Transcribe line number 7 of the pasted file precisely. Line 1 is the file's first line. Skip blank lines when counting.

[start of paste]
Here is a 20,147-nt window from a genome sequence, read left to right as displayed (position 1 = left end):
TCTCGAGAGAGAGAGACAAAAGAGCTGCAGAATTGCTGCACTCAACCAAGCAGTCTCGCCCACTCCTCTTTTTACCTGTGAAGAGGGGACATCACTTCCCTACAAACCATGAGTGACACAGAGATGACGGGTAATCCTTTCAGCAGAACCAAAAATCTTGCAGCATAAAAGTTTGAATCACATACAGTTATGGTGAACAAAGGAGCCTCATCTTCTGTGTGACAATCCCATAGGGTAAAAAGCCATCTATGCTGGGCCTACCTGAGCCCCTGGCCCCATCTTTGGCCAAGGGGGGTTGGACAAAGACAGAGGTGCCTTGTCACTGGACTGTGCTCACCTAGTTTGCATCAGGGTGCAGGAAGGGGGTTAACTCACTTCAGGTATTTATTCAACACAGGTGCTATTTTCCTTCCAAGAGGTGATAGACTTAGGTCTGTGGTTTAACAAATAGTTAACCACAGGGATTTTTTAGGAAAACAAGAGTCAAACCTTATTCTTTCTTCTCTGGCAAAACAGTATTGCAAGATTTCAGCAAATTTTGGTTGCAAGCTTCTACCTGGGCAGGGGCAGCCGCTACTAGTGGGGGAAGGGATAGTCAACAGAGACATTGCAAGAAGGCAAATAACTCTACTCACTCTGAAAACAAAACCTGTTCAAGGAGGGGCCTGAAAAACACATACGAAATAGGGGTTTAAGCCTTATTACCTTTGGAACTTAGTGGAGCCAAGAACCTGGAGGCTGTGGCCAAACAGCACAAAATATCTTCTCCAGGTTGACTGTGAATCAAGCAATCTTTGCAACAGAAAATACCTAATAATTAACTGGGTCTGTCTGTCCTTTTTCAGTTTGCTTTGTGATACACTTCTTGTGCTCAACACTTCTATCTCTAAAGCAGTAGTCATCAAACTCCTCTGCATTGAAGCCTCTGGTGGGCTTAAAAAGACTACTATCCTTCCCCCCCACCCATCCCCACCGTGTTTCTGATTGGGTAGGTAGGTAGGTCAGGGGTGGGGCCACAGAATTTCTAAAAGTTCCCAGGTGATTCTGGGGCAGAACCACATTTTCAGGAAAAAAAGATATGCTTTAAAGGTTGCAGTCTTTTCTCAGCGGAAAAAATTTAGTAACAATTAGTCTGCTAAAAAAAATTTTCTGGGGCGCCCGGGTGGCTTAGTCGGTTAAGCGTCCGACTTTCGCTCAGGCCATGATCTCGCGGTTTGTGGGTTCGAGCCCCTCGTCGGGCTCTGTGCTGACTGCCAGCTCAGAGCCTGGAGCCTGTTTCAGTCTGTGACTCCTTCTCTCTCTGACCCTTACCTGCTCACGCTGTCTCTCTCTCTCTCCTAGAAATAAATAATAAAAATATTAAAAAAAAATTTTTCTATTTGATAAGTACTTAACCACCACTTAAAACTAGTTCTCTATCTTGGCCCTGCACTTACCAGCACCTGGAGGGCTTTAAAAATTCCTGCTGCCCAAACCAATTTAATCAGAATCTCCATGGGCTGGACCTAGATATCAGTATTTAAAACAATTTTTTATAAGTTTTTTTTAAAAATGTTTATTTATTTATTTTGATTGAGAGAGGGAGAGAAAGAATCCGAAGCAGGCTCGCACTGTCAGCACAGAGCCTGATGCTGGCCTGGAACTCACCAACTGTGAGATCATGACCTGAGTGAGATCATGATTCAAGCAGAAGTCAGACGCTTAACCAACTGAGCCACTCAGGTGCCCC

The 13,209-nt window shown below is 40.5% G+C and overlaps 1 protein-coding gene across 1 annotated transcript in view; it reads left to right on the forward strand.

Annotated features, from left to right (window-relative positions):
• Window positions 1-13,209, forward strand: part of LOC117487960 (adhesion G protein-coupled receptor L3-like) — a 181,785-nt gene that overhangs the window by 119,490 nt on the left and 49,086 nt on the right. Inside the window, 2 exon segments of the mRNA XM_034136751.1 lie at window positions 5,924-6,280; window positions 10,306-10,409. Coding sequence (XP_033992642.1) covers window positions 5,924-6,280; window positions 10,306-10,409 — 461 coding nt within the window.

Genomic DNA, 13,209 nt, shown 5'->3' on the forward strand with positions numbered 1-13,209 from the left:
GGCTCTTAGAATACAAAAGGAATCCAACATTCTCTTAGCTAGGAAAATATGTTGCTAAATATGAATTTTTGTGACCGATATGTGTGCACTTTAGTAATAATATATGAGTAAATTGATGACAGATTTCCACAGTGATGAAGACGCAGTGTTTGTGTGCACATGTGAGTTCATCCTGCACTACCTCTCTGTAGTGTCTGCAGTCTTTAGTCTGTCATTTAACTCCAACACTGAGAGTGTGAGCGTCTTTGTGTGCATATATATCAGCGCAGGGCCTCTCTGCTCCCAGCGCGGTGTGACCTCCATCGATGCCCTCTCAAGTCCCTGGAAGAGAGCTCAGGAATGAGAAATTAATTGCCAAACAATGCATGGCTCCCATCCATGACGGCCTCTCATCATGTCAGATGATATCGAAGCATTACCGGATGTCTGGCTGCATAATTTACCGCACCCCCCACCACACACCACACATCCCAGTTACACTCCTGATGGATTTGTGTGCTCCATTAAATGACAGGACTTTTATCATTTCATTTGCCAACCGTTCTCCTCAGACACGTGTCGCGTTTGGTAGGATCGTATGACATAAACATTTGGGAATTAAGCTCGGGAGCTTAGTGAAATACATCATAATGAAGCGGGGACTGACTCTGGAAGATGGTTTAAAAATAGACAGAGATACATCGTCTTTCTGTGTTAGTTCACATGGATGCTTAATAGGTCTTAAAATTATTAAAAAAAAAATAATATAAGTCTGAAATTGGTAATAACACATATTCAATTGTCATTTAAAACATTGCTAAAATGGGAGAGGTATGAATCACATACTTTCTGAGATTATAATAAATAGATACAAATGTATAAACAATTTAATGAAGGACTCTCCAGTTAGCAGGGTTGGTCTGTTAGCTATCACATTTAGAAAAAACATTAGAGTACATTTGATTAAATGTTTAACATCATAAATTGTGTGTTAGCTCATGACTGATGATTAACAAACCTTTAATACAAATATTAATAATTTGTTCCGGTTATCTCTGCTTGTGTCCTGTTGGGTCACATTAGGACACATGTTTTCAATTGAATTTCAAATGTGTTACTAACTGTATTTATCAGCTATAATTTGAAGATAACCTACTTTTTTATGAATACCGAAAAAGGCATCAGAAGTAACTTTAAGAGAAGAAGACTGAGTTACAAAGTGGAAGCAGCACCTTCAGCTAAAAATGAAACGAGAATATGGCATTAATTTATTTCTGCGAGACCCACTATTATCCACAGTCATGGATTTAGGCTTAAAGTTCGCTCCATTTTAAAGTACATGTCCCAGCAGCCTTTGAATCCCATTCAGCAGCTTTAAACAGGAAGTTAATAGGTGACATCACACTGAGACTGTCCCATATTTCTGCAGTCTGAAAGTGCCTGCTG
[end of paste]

GGCTCTTAGAATACAAAAGGAATCCAACATTCTCTTAGCTAGGAAAATATGTTGCTAAATATGAATTTTTGTGACCGATATGTGTGCACTTTAGTAATAATATATGAGTAAATTGATGACAGATTTCCACAGTGATGAAGACGCAGTGTTTGTGTGCACATGTGAGTTCATCCTGCACTACCTCTCTGTAGTGTCTGCAGTCTTTAGTCTGTCATTTAACTCCAACACTGAGAGTGTGAGCGTCTTTGTGTGCATATATATCAGCGCAGGGCCTCTCTGCTCCCAGCGCGGTGTGACCTCCATCGATGCCCTCTCAAGTCCCTGGAAGAGAGCTCAGGAATGAGAAATTAATTGCCAAACAATGCATGGCTCCCATCCATGACGGCCTCTCATCATGTCAGATGATATCGAAGCATTACCGGATGTCTGGCTGCATAATTTACCGCACCCCCCACCACACACCACACATCCCAGTTACACTCCTGATGGATTTGTGTGCTCCATTAAATGACAGGACTTTTATCATTTCATTTGCCAACCGTTCTCCTCAGACACGTGTCGCGTTTGGTAGGATCGTATGACATAAACATTTGGGAATTAAGCTCGGGAGCTTAGTGAAATACATCATAATGAAGCGGGGACTGACTCTGGAAGATGGTTTAAAAATAGACAGAGATACATCGTCTTTCTGTGTTAGTTCACATGGATGCTTAATAGGTCTTAAAATTATTAAAAAAAAAATAATATAAGTCTGAAATTGGTAATAACACATATTCAATTGTCATTTAAAACATTGCTAAAATGGGAGAGGTATGAATCACATACTTTCTGAGATTATAATAAATAGATACAAATGTATAAACAATTTAATGAAGGACTCTCCAGTTAGCAGGGTTGGTCTGTTAGCTATCACATTTAGAAAAAACATTAGAGTACATTTGATTAAATGTTTAACATCATAAATTGTGTGTTAGCTCATGACTGATGATTAACAAACCTTTAATACAAATATTAATAATTTGTTCCGGTTATCTCTGCTTGTGTCCTGTTGGGTCACATTAGGACACATGTTTTCAATTGAATTTCAAATGTGTTACTAACTGTATTTATCAGCTATAATTTGAAGATAACCTACTTTTTTATGAATACCGAAAAAGGCATCAGAAGTAACTTTAAGAGAAGAAGACTGAGTTACAAAGTGGAAGCAGCACCTTCAGCTAAAAATGAAACGAGAATATGGCATTAATTTATTTCTGCGAGACCCACTATTATCCACAGTCATGGATTTAGGCTTAAAGTTCGCTCCATTTTAAAGTACATGTCCCAGCAGCCTTTGAATCCCATTCAGCAGCTTTAAACAGGAAGTTAATAGGTGACATCACACTGAGACTGTCCCATATTTCTGCAGTCTGAAAGTGCCTGCTG